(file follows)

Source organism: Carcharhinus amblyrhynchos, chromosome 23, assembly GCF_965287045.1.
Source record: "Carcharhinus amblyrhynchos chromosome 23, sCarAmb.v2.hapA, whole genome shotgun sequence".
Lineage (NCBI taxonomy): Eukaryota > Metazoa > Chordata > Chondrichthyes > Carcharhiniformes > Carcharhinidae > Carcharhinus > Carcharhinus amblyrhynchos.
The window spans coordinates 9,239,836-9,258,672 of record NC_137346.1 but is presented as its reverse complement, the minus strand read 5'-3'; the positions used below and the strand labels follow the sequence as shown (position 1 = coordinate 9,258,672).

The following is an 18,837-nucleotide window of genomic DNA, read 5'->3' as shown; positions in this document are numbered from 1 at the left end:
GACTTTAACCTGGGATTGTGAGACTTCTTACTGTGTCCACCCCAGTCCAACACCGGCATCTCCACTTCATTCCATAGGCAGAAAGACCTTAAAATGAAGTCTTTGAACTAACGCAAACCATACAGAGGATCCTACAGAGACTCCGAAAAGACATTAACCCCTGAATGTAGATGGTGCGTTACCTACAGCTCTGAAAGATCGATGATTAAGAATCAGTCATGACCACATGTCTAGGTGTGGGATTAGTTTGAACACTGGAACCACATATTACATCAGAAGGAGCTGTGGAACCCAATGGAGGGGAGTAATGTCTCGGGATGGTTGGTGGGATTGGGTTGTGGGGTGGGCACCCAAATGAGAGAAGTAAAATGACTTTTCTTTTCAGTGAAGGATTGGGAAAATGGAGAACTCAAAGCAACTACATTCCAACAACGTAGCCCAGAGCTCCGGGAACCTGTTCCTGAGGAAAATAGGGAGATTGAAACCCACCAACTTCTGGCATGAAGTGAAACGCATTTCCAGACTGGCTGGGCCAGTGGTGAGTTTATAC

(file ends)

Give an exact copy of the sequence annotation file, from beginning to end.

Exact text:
Source organism: Carcharhinus amblyrhynchos, chromosome 23, assembly GCF_965287045.1.
Source record: "Carcharhinus amblyrhynchos chromosome 23, sCarAmb.v2.hapA, whole genome shotgun sequence".
Lineage (NCBI taxonomy): Eukaryota > Metazoa > Chordata > Chondrichthyes > Carcharhiniformes > Carcharhinidae > Carcharhinus > Carcharhinus amblyrhynchos.
The window spans coordinates 9,239,836-9,258,672 of record NC_137346.1 but is presented as its reverse complement, the minus strand read 5'-3'; the positions used below and the strand labels follow the sequence as shown (position 1 = coordinate 9,258,672).

The following is an 18,837-nucleotide window of genomic DNA, read 5'->3' as shown; positions in this document are numbered from 1 at the left end:
GACTTTAACCTGGGATTGTGAGACTTCTTACTGTGTCCACCCCAGTCCAACACCGGCATCTCCACTTCATTCCATAGGCAGAAAGACCTTAAAATGAAGTCTTTGAACTAACGCAAACCATACAGAGGATCCTACAGAGACTCCGAAAAGACATTAACCCCTGAATGTAGATGGTGCGTTACCTACAGCTCTGAAAGATCGATGATTAAGAATCAGTCATGACCACATGTCTAGGTGTGGGATTAGTTTGAACACTGGAACCACATATTACATCAGAAGGAGCTGTGGAACCCAATGGAGGGGAGTAATGTCTCGGGATGGTTGGTGGGATTGGGTTGTGGGGTGGGCACCCAAATGAGAGAAGTAAAATGACTTTTCTTTTCAGTGAAGGATTGGGAAAATGGAGAACTCAAAGCAACTACATTCCAACAACGTAGCCCAGAGCTCCGGGAACCTGTTCCTGAGGAAAATAGGGAGATTGAAACCCACCAACTTCTGGCATGAAGTGAAACGCATTTCCAGACTGGCTGGGCCAGTGGTGAGTTTATAC